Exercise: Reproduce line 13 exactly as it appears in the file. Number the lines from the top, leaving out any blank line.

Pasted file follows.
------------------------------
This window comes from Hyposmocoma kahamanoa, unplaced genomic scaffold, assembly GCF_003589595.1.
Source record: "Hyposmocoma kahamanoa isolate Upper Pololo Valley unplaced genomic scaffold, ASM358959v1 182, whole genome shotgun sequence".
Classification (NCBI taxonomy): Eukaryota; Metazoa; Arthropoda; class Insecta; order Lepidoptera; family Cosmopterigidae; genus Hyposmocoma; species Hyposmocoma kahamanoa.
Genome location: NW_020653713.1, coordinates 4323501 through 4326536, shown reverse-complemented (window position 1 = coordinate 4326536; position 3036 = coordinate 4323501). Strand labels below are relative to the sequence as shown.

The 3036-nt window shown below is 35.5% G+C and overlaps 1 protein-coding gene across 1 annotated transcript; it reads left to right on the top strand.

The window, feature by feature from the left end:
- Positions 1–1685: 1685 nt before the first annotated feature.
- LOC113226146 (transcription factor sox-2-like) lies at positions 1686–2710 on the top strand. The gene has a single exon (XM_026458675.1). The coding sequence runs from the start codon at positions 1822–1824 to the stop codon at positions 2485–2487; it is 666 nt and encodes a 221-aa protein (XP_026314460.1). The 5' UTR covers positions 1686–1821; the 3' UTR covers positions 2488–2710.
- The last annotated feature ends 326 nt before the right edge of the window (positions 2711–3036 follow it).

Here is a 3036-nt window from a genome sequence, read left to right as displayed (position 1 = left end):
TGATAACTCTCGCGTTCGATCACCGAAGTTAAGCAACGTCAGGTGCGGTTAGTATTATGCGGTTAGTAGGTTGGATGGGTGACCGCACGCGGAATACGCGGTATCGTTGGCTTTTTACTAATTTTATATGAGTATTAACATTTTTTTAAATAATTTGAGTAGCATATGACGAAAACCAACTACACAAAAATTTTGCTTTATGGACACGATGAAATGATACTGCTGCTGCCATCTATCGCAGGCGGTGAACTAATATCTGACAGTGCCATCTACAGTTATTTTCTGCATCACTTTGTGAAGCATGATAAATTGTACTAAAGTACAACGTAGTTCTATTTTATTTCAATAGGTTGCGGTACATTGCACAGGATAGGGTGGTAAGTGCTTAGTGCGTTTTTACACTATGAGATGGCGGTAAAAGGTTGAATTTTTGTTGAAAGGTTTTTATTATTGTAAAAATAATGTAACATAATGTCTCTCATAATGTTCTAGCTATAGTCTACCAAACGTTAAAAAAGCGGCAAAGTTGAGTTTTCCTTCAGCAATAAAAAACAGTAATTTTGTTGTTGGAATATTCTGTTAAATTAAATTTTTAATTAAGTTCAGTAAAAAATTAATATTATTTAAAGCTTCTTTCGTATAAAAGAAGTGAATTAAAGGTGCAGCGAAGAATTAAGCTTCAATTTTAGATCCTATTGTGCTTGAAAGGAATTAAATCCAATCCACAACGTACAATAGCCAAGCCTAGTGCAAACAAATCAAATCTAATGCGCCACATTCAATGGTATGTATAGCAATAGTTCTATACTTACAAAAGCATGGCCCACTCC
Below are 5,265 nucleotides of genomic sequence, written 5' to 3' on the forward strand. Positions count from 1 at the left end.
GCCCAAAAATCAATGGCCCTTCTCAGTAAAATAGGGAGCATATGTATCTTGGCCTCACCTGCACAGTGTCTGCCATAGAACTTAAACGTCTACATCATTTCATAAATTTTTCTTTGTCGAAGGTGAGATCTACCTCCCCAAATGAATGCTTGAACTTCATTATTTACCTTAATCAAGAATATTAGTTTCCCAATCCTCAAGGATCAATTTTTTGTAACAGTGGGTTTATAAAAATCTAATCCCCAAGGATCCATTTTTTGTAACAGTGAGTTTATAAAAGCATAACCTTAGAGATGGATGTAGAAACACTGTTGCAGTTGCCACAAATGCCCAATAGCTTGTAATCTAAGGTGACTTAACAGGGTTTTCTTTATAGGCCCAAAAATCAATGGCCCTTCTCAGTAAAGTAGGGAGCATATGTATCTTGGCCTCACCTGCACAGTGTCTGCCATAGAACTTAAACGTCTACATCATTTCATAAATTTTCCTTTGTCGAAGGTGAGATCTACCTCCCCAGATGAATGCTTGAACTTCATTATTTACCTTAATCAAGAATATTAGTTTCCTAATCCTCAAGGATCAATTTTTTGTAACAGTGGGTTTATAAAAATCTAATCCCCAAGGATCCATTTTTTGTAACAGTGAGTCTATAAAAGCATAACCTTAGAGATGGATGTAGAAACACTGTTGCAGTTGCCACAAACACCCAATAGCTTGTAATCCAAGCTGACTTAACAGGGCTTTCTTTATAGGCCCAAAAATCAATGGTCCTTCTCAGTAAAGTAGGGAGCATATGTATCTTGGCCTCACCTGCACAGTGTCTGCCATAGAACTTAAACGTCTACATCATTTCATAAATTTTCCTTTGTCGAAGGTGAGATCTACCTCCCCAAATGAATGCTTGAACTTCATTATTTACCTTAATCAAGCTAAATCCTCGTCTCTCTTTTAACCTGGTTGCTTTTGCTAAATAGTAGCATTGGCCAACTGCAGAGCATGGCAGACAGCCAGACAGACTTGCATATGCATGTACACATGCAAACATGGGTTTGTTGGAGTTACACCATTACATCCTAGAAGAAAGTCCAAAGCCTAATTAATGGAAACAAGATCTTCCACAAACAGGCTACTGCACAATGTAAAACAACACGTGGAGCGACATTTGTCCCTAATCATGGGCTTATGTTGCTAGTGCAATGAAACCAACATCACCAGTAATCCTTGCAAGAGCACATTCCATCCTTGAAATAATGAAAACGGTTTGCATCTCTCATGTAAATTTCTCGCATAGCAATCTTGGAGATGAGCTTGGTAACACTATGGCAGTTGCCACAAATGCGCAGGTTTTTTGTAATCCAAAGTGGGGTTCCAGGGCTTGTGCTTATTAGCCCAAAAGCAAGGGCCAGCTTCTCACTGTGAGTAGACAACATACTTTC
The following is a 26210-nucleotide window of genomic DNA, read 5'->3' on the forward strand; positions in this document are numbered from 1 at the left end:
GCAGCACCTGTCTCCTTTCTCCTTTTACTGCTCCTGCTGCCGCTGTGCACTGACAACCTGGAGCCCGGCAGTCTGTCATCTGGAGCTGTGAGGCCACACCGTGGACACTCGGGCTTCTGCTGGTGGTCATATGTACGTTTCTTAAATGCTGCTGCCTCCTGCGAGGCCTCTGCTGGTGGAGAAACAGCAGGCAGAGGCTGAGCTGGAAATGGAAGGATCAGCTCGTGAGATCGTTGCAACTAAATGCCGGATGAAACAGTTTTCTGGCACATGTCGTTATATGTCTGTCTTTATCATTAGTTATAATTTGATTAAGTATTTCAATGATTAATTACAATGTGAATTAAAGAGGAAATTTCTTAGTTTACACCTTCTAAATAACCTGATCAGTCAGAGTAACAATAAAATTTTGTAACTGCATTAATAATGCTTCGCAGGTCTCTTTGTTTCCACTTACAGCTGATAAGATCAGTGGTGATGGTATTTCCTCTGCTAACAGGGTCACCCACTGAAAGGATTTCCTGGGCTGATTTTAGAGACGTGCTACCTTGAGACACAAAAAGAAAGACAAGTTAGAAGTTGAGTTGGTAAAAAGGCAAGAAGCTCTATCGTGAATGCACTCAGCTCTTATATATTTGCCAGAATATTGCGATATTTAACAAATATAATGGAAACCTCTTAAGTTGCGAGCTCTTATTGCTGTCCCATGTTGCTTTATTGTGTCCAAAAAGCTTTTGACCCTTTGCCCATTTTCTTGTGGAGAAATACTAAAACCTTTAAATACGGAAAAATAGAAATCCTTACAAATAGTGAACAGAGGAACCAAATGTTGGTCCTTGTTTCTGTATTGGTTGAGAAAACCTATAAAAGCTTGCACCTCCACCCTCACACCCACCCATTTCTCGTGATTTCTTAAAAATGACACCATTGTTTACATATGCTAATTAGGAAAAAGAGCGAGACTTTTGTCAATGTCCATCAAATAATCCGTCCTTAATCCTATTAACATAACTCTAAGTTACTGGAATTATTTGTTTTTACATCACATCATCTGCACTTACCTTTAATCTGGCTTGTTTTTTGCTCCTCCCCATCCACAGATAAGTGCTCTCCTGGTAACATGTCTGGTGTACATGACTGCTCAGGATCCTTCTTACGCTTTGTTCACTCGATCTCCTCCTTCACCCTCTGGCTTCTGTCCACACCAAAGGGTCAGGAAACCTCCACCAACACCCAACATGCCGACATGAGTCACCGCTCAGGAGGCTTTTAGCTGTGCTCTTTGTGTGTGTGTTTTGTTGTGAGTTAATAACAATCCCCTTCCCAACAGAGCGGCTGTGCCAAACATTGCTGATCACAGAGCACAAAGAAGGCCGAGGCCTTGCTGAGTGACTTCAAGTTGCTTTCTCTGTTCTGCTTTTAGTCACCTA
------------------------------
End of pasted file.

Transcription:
GCCCAAAAATCAATGGCCCTTCTCAGTAAAATAGGGAGCATATGTATCTTGGCCTCACCTGCACAGTGTCTGCCATAGAACTTAAACGTCTACATCATTTCATAAATTTTTCTTTGTCGAAGGTGAGATCTACCTCCCCAAATGAATGCTTGAACTTCATTATTTACCTTAATCAAGAATATTAGTTTCCCAATCCTCAAGGATCAATTTTTTGTAACAGTGGGTTTATAAAAATCTAATCCCCAAGGATCCATTTTTTGTAACAGTGAGTTTATAAAAGCATAACCTTAGAGATGGATGTAGAAACACTGTTGCAGTTGCCACAAATGCCCAATAGCTTGTAATCTAAGGTGACTTAACAGGGTTTTCTTTATAGGCCCAAAAATCAATGGCCCTTCTCAGTAAAGTAGGGAGCATATGTATCTTGGCCTCACCTGCACAGTGTCTGCCATAGAACTTAAACGTCTACATCATTTCATAAATTTTCCTTTGTCGAAGGTGAGATCTACCTCCCCAGATGAATGCTTGAACTTCATTATTTACCTTAATCAAGAATATTAGTTTCCTAATCCTCAAGGATCAATTTTTTGTAACAGTGGGTTTATAAAAATCTAATCCCCAAGGATCCATTTTTTGTAACAGTGAGTCTATAAAAGCATAACCTTAGAGATGGATGTAGAAACACTGTTGCAGTTGCCACAAACACCCAATAGCTTGTAATCCAAGCTGACTTAACAGGGCTTTCTTTATAGGCCCAAAAATCAATGGTCCTTCTCAGTAAAGTAGGGAGCATATGTATCTTGGCCTCACCTGCACAGTGTCTGCCATAGAACTTAAACGTCTACATCATTTCATAAATTTTCCTTTGTCGAAGGTGAGATCTACCTCCCCAAATGAATGCTTGAACTTCATTATTTACCTTAATCAAGCTAAATCCTCGTCTCTCTTTTAACCTGGTTGCTTTTGCTAAATAGTAGCATTGGCCAACTGCAGAGCATGGCAGACAGCCAGACAGACTTGCATATGCATGTACACATGCAAACATGGGTTTGTTGGAGTTACACCATTACATCCTAGAAGAAAGTCCAAAGCCTAATTAATGGAAACAAGATCTTCCACAAACAGGCTACTGCACAATGTAAAACAACACGTGGAGCGACATTTGTCCCTAATCATGGGCTTATGTTGCTAGTGCAATGAAACCAACATCACCAGTAATCCTTGCAAGAGCACATTCCATCCTTGAAATAATGAAAACGGTTTGCATCTCTCATGTAAATTTCTCGCATAGCAATCTTGGAGATGAGCTTGGTAACACTATGGCAGTTGCCACAAATGCGCAGGTTTTTTGTAATCCAAAGTGGGGTTCCAGGGCTTGTGCTTATTAGCCCAAAAGCAAGGGCCAGCTTCTCACTGTGAGTAGACAACATACTTTC